This is the last of my photos from sub Saharan Africa. I’d like to say that I stalked this fellow in the wild to get up good and close before taking this picture, but that’s not the case. I was on a walking tour with two lions. Shortly before arriving we were told that they were on the verge of being too old to walk with people as they were reaching maturity and would become aggressive. They were going to be released into the wild in an effort to repopulate the area at the end of the season.
I’m on my way back to Marrakech for a quick two night stop before attending meetings in London. We’re making a return to the beautiful Palais Sebban so I thought it was fitting to post a photo of the riad. This trip I’ll be taking some friends on the same amazing food tour we went on last time as well as making a quick morning trip to go camel trekking in the foothills of the Atlas mountains. It involves two hours on the back of a camel, which should be interesting. I’ve wanted to do a multi-day trip through the desert by camel for a while now. This will be a good test of my willingness to spend extended periods of time on top of a camel.
Shortly before stumbling upon the store full of hammered metal lamps featured yesterday, I found this guy working on making drums… except on closer inspection I realised that the things he’s making have nothing to do with the drums behind him. I never managed to find what he was actually making. They’re like little tiny table legs. There was nothing of the sort in any shops nearby.
Walking through the markets in Marrakech is a disorientating experience, but it’s an interesting place to get lost. I didn’t get many pictures while in there as there’s just so much stuff it’s difficult to get it all in. This shop selling hammered metal lamps inspired me though and I spent quite a while trying to find a decent angle.
I went on a really good food tour in Marrakech. We tried all sorts of food from lamb cooked underground for hours to amazing sardine-ball sandwiches. As a bonus we also stopped off at some interesting spots, including the village bakery, where people would bring food in to be baked in the oven to be picked up later in the day.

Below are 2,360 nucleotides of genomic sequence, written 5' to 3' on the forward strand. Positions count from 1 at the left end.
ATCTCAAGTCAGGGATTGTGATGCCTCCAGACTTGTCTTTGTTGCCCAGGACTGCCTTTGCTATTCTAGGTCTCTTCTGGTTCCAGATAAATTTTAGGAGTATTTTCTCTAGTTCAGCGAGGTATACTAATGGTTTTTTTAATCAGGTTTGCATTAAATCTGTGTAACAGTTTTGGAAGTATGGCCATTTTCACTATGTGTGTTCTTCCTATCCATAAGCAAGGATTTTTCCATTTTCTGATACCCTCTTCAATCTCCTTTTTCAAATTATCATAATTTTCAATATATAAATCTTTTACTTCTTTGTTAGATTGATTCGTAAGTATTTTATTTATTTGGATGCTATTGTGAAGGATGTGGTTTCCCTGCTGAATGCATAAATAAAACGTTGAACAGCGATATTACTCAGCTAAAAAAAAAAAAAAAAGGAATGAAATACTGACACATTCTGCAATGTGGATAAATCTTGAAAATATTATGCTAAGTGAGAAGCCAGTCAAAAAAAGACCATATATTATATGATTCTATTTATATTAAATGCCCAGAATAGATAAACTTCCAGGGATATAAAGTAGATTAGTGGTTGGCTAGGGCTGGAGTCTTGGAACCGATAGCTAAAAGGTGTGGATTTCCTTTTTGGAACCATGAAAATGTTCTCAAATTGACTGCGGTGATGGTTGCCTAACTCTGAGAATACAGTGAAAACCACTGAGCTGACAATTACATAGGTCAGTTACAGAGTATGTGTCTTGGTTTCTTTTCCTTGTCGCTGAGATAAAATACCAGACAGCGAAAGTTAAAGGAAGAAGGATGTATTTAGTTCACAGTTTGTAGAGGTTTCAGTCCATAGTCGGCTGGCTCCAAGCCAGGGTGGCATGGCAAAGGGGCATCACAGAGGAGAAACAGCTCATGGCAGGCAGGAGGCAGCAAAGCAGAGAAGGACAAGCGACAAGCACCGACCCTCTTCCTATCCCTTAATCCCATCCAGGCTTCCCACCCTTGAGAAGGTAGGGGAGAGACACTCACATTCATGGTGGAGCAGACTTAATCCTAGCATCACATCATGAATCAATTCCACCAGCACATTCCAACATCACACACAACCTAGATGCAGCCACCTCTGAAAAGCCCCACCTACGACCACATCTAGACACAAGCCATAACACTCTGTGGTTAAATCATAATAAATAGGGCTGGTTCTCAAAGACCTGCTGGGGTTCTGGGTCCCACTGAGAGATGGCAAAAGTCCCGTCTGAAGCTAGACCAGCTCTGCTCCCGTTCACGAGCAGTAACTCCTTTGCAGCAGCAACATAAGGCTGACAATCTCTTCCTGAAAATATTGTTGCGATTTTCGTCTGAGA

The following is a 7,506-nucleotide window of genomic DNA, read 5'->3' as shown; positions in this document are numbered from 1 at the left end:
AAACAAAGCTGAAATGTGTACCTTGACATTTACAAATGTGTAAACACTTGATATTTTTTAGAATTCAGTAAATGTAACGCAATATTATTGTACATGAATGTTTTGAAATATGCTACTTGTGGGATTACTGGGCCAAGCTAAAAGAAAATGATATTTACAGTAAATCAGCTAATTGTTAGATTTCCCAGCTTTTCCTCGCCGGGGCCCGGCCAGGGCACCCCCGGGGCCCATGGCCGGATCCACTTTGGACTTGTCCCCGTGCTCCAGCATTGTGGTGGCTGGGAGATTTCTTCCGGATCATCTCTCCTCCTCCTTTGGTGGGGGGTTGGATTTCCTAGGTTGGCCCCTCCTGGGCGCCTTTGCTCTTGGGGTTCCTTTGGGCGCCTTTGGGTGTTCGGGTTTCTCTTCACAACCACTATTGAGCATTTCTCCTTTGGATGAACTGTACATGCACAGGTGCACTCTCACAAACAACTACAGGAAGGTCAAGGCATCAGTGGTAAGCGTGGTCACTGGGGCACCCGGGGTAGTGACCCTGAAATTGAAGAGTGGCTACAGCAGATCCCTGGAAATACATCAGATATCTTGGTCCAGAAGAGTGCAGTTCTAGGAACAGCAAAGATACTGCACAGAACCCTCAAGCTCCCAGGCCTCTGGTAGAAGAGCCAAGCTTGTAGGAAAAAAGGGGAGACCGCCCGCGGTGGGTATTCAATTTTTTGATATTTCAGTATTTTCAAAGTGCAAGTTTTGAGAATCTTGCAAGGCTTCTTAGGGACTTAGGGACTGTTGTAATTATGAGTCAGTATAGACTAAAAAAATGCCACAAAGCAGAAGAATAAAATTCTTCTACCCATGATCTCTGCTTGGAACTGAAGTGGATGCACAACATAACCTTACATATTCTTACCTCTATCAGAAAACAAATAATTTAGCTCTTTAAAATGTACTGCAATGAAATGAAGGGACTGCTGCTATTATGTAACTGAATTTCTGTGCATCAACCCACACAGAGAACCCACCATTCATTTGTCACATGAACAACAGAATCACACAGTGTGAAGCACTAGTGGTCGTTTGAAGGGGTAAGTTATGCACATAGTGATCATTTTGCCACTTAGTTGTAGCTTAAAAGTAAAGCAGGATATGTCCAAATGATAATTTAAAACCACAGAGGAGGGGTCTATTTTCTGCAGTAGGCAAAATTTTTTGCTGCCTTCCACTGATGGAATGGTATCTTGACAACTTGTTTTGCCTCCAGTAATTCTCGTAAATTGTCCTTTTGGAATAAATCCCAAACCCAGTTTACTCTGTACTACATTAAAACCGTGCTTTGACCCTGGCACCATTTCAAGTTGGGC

If you’re ever in Marrakech I would definitely recommend it! You can find their website here:
Our second stop was at an olive stand, we were allowed to just eat all the olives that we wanted off the stall. The seller seemed to have an endless supply of different types of olives.
Our journey to Marrakech involved a number of stages. We flew overnight from Bermuda to London, where we had a six hour layover, before a four hour flight to Marrakech. For some reasons British Airway didn’t see fit to provide any movies or reclining seats for a 4 hour flight, very strange.
Upon arrival, we found ourselves a taxi. Having read that the taxis have a tendency to take advantage of newly arrive tourists, we were careful to make sure we agreed a price before getting in. Of course, as soon as we pulled off that price increased, but it was still within what we’d agreed was an acceptable range.
Now, the thing about staying in the Medina of Marrakech is that it’s highly unlikely that your taxi will be able to drop you at your doorstep. As a result, you find yourself being dropped off with little idea of how far away your hotel is, or with any idea of how to get there. Fortunately, it doesn’t take long for a smiling man with a cart to appear who will carry your bags for a fee. They also know all of the hotels in the area and almost before you know what’s going on, you’re following this complete stranger you’ve given your bags to down weaving, narrowing alleyways.
Even once we thought we’d arrived, we walked through a door with the Palais Sebban written on it and were faced with a tunnel that still had multiple other addresses branching off of it.
After snaking around a few more times, we found the reception. Here we were greeted with mint tea and one of the most amazing lobbies I’ve ever seen. Below, you can see what we saw when we looked up.
So, as it turns out, I had one more photo of the female lion from my lion walk in Zambia left. I’m pretty sure this is the last one though.
She looks pretty intense in this photo because one of the handlers was running back and forth to peek her interest. I’m not sure I’d recommend that myself. It kept things interesting though.
I’m going to take a long trip in Sept/Oct. At the moment the plan is South East Asia… but right now I want to go take more photos of lions.
It’s late, so I picked a picture that speaks for itself… to find out more on this pic, click here.
Once you get over the initial holy-crap-there’s-an-unrestrained-lion-five-feet-away-from-me moment you kind of relax into enjoying your experience walking with lions. Then, the female decides to suddenly burst on ahead and climb 10 feet up into a tree to look down on you and you feel your adrenaline spike again.
If you’re wondering what she’s staring at so intensely, it’s my travel buddy. She works with large animals for a living, but that didn’t stop her from turning her back on the lion up the tree to pose for a picture directly below it. I turned my back on a large cat I was a handler for once, a friendly puma called Gato, and wound up with my hip in its mouth. Thankfully, it only applied light pressure. So, watching my friend turn her back on a freaking lion made me nervous. The guide was fine with it though. He was the one holding her camera.